The state budget woes are not going away. Huffman gave an honest assessment of the latest round of cuts that are coming. Expect a new round of “painful cuts to take place” until the current leadership gets serious about solving the budget problems.
As with the Federal Government, there have been initiatives on a state level to raise taxes on wine to be used primarily for health care and drug treatment funding. Huffman opposes these initiatives pointing out that wine continues to create an “economic glimmer of hope” for California. “We need the wine industry to succeed.”
Laurie Puzo, representing Assembly Member Noreen Evans, and one of the original founders of Women for WineSense, weighed in on some of the same issues as Roth and Huffman and shared some of her insights working with the State Wine Committee. One of the committee’s priorities is helping representatives from more urban districts understand the impact of the wine industry on California’s economy and the importance of protecting and creating sustainable agriculture.
Evans has sponsored several bills to clarify and expand winery permit privileges through the Picnic Bill and the Duplicate License Bill that gives wineries more freedom to sell by the glass or bottle as well as to open additional tasting rooms in off-winery locations.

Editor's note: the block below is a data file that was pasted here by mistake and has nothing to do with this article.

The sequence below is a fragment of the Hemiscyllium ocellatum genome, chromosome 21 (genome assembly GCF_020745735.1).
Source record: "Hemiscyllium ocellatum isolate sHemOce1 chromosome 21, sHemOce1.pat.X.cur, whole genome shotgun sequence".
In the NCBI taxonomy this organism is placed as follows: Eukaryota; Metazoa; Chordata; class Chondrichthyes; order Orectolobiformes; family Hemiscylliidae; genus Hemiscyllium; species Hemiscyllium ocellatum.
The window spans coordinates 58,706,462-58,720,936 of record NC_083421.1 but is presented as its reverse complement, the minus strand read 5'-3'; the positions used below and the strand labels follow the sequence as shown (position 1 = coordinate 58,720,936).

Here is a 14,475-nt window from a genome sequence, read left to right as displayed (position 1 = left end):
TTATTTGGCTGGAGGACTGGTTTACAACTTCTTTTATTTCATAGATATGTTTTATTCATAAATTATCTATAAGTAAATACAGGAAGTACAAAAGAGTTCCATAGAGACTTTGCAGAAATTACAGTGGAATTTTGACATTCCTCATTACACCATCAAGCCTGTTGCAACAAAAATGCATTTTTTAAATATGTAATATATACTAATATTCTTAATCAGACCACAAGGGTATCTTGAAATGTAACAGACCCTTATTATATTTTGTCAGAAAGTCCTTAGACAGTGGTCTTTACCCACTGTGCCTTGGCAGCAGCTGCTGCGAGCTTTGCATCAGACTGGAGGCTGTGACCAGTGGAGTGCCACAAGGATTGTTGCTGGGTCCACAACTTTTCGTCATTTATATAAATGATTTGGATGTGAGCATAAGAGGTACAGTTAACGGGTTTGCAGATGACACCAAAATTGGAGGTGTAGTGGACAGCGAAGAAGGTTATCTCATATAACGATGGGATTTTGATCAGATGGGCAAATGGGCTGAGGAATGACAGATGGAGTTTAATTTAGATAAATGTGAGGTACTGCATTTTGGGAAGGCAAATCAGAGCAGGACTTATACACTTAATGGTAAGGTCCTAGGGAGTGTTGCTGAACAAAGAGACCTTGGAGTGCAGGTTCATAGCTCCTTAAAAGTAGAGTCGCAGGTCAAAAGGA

We wrapped up the event with comments on opportunities in the industry from Grant Raeside, Executive Director of the Sonoma Valley Vintners and Growers Alliance and radio host of Heard it in the GrapeVine on KSVY fm 91.3. Raeside pointed out the increase in wine consumption in emerging markets such as Russia, China, India and East Asia are wide open and ripe for U.S. wine exports. He also supports increased emphasis on wine tourism for the region and the Sonoma County conjunctive labeling initiative. Conjunctive labeling would give 100 million additional impressions to help, “people remember Sonoma.”
The Napa/Sonoma Women for WineSense group would like to thank all of the speakers who gave generously of their time and all the attendees who came out on a rainy evening to enjoy a glass of wine, network and learn. The Legislative Updates and Industry Issues event gave everyone who attended insights on what to expect in the coming year and an increased understanding of issues that affect the industry.
We hope to see you at the next event, open to members and non-members alike. Join us for a panel discussion of Wine Buyers on Thursday, February 25, at 5:45 pm at The Lodge at Sonoma. Speakers include buyers from Costco, JV Wine and Spirits, The Bounty Hunter, Cyrus, Bouchon, and Sonoma and Glen Ellen Village Markets. Click here for more information and to register for the event.
Author, Leah McNally, WWS Blog Intern
Editor, Thayne Cockrum, WWS Communications Director